I was very fortunate to receive an Olympia Coffex espresso machine as a gift a few weeks back as it had been hibernating in it’s previous owner’s basement since he upgraded to a larger machine several years ago. The Coffex worked remarkably well out the gate with a little cleaning, but it leaked enough that it could not be left with its reservoir filled without making a sizable puddle.
With the case opened up I was able to identify two leaks. The first and most serious was a tear in the gasket at the base of the reservoir. This tear accounted for almost all of the leaked water.
The torn reservoir gasket.
The second leak was at the joint between the heat exchanger/3-way valve assembly and the boiler. This leaked steam when the Coffex was heated. I cranked down the screws attaching the block to the boiler to no avail. This wasn’t a huge leak but it needed to be fixed. The gasket looked pretty old and had started to crack.
The black heat exchanger gasket peeks out between the brass block and the top of the boiler.
I spent a fair amount of time reading Home Barista’s forums where I learned about my machine, Olympia’s machines, and espresso in general. Olympia has made a line of heat exchanger (HX) based espresso machines for more than 30 years. Olympia’s HX machines are all based around the same common platform which gets a little better (and probably a little cheaper to make) with each iteration (like the Porsche 911). I’ve got an Olympia Coffex but you can find different generations of the same basic machine badged as a Maximatic, Caffarex, or a Livietta.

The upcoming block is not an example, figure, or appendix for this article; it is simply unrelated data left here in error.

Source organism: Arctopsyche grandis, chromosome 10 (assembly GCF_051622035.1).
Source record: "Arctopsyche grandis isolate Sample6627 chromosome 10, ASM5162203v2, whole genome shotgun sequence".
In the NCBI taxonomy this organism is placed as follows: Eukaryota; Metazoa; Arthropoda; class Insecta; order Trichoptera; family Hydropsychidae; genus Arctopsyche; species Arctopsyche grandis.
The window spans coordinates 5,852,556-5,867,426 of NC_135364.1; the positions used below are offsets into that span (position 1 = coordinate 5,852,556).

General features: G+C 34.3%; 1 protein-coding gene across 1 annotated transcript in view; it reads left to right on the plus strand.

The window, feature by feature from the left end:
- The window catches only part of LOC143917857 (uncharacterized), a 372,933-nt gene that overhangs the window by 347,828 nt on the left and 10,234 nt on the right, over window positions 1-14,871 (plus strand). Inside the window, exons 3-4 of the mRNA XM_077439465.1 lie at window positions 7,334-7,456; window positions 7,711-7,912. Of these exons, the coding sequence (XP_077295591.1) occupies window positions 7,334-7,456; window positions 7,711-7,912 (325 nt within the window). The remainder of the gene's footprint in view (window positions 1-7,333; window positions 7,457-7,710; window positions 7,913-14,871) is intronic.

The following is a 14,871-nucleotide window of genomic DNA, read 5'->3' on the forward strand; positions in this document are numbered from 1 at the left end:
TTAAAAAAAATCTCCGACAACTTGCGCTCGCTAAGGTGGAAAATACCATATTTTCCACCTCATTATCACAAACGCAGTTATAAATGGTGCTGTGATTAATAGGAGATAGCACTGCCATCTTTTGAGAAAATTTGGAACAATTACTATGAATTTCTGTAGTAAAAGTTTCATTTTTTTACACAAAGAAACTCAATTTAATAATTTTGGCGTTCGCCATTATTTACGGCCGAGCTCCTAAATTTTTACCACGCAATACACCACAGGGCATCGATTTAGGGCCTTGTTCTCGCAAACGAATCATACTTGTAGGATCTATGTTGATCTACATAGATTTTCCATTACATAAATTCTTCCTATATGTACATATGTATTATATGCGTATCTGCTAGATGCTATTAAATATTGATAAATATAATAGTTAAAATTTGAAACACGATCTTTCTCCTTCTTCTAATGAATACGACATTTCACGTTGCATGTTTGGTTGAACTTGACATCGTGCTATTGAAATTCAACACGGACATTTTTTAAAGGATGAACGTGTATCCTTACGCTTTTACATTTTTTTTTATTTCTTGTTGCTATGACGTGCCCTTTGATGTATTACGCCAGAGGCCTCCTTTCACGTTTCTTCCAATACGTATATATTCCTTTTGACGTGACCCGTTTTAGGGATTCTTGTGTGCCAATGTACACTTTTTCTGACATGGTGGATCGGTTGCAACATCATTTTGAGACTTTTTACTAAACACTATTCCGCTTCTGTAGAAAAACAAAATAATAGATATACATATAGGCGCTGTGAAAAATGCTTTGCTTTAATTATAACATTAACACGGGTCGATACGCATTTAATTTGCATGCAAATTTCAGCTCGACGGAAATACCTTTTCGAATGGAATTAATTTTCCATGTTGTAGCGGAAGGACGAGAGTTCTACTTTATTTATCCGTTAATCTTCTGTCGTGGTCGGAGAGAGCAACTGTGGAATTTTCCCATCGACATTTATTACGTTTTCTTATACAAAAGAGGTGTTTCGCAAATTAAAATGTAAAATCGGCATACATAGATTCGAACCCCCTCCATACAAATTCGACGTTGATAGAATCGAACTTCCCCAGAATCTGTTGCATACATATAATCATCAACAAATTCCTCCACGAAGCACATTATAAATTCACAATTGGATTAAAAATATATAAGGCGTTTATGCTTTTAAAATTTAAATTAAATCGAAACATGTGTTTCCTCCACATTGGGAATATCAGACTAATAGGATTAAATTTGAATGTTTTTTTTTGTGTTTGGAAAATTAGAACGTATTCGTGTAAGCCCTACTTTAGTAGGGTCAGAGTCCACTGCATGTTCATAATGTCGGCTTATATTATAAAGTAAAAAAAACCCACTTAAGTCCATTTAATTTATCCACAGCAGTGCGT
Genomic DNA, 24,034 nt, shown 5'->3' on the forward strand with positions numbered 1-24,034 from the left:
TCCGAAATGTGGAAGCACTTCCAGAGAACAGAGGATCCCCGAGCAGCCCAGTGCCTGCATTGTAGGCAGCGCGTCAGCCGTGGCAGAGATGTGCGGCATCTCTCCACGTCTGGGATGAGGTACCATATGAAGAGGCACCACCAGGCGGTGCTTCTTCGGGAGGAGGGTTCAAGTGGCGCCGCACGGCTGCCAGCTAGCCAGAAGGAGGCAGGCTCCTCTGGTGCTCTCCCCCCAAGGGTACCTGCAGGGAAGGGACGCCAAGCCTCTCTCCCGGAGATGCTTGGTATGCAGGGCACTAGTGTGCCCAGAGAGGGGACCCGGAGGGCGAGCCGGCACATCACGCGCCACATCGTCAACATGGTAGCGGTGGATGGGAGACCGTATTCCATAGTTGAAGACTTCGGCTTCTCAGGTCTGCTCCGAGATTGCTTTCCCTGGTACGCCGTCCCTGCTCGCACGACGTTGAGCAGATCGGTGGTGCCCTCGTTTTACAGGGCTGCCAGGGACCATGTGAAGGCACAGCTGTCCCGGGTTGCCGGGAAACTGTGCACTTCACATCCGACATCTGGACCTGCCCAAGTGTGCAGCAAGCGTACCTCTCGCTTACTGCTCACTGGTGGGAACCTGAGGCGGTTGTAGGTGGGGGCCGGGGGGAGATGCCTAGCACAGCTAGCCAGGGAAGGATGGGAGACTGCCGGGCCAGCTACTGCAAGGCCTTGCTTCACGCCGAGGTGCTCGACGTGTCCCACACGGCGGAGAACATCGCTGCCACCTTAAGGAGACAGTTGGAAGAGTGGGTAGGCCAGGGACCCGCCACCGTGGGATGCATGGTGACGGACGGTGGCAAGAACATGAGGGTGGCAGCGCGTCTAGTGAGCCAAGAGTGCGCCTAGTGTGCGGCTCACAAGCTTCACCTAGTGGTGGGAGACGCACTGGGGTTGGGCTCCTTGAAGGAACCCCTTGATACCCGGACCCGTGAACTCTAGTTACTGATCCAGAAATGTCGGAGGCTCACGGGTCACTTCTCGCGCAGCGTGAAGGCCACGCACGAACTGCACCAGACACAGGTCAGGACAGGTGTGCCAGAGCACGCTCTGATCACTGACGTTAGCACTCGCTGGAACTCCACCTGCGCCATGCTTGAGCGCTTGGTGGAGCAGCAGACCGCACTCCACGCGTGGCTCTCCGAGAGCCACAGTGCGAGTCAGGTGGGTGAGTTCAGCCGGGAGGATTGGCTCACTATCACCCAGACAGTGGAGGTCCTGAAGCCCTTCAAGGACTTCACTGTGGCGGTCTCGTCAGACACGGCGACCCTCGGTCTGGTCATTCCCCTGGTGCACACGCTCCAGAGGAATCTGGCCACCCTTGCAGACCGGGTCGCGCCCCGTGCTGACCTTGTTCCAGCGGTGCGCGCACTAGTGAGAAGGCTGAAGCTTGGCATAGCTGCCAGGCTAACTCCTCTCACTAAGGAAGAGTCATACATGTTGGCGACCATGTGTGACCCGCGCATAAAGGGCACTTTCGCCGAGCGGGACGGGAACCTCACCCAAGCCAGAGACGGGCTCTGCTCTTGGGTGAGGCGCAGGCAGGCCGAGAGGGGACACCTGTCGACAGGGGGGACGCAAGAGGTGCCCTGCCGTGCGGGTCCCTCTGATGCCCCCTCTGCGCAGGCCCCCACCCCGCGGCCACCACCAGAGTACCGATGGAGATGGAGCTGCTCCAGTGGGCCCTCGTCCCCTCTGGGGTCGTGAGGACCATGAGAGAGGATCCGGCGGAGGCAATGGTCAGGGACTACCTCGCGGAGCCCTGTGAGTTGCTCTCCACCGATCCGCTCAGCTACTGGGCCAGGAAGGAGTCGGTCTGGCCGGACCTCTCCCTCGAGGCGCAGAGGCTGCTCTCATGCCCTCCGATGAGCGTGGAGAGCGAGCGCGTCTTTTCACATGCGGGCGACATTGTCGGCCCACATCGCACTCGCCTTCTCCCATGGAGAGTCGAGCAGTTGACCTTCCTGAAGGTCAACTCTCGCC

Enter Orphan Espresso. I found OE after some Googling for Coffex parts. Before I seriously set about trying to fix anything I needed information. This is my first espresso machine and at this point I had gleaned enough from Home Barista to work from OE’s nice collection of replacement parts to get what I needed. When I was fairly confident that I had the correct parts I emailed OE to confirm and their quick response let me place my order.
I ordered the reservoir gasket kit, HX gasket kit, and some tools. (You’ll really want those tools.) While I waited for USPS I had time to explore OE’s YouTube channel, where they walk you through the various gaskets and seals on an Olympia Maximatic.
Using the above video I had a decent idea of how to go about replacing the gaskets: pop the casing off, exchange the reservoir gasket, then tackle the HX gasket.
The reservoir gasket wasn’t difficult, but I learned that old gaskets are no longer terribly flexible and that one should just tear the gasket to remove it. Popping the new gasket into position wasn’t a problem. OE’s kit comes with a smaller gasket that sits between the plastic of the reservoir and the metal valve, but I didn’t use it since I couldn’t easily remove the valve and that gasket is not a problem.
The HX gasket is a bit trickier. You’ll need those tools to futz with the existing O ring, a 12mm wrench, and a hex key. If you follow along with the slideshow below and remember that the way to loosen the HX pipe fitting is to turn it towards the boiler you should have an easier time than I did and a good bit less consternation.
This is where we’re working. We’ve got the block, four hex screws, and the pipe to the heat exchanger (HX). This is a good time to empty the boiler.
1. Loosen the fitting on the pipe to the HX.
2. Now remove the screws from the brass block using the hex key.
3. Pull the HX block and attached pipe out of the boiler.
4. Remove the existing gasket and any crud using the OE gasket tools.
5. Fit the new gasket into the depression on the block and return it to its original position on the boiler. If your backflow drainage hose came undone like mine be sure to reattach it.
6. Tighten the screws most of the way leaving some play in the block.
7. Reattach this coupling and finish tightening the screws. You’re done.
When the gaskets are replaced you’ll be able to turn on a newly watertight machine and enjoy your own steam.
Voila! I’m looking forward to experimenting with some espresso tomorrow.